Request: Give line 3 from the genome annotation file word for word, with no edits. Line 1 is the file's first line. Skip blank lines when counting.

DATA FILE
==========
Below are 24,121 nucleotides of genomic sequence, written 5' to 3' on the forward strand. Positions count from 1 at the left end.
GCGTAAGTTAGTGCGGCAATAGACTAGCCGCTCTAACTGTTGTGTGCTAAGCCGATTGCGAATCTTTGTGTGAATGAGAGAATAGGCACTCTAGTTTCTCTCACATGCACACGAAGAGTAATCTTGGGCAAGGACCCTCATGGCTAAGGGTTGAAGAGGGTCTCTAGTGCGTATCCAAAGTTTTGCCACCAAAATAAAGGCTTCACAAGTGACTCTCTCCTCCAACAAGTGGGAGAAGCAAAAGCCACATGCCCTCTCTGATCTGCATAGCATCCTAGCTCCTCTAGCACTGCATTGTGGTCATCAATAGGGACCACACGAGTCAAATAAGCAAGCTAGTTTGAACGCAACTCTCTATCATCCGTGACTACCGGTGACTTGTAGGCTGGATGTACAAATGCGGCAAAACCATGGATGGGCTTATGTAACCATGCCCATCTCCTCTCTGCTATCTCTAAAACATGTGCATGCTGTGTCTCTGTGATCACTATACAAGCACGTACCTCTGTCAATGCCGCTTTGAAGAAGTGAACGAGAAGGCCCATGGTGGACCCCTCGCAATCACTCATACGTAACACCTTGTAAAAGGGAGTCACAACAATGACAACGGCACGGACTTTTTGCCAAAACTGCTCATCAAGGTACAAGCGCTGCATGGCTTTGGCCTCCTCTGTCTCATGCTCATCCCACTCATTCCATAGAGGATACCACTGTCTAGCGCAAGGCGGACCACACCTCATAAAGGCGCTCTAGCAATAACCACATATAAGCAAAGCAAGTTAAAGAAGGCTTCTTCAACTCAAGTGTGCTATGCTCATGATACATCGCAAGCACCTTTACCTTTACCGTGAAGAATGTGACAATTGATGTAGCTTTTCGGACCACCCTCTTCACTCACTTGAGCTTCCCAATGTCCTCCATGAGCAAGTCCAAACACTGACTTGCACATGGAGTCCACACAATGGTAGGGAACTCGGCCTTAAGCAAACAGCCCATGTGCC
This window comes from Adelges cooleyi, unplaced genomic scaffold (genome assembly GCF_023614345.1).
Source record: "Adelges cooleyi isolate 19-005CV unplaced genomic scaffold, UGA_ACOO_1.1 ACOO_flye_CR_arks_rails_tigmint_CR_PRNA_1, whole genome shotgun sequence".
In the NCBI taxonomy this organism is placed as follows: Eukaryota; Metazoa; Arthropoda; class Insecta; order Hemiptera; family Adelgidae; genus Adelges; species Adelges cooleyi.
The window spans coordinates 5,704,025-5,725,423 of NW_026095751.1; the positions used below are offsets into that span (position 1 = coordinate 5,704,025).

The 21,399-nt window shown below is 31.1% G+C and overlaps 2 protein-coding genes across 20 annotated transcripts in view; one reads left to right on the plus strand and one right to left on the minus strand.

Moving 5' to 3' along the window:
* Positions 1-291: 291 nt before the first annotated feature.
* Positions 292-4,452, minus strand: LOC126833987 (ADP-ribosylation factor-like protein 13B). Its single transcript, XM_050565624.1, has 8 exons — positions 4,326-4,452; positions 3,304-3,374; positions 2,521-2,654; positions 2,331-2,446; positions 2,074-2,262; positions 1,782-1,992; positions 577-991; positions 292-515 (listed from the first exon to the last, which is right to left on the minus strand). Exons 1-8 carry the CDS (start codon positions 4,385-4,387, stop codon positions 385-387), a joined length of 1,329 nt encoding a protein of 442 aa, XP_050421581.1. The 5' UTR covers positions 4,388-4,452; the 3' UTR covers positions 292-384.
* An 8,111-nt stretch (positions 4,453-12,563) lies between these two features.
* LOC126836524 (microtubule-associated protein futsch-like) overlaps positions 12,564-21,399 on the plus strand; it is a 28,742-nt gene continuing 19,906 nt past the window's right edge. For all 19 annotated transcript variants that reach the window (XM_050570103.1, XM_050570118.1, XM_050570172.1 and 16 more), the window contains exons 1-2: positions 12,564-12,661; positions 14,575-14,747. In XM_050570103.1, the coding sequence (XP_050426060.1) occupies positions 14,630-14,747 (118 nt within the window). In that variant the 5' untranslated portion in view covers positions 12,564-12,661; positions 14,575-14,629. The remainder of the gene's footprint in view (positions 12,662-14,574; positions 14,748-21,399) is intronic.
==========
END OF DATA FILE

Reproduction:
This window comes from Adelges cooleyi, unplaced genomic scaffold (genome assembly GCF_023614345.1).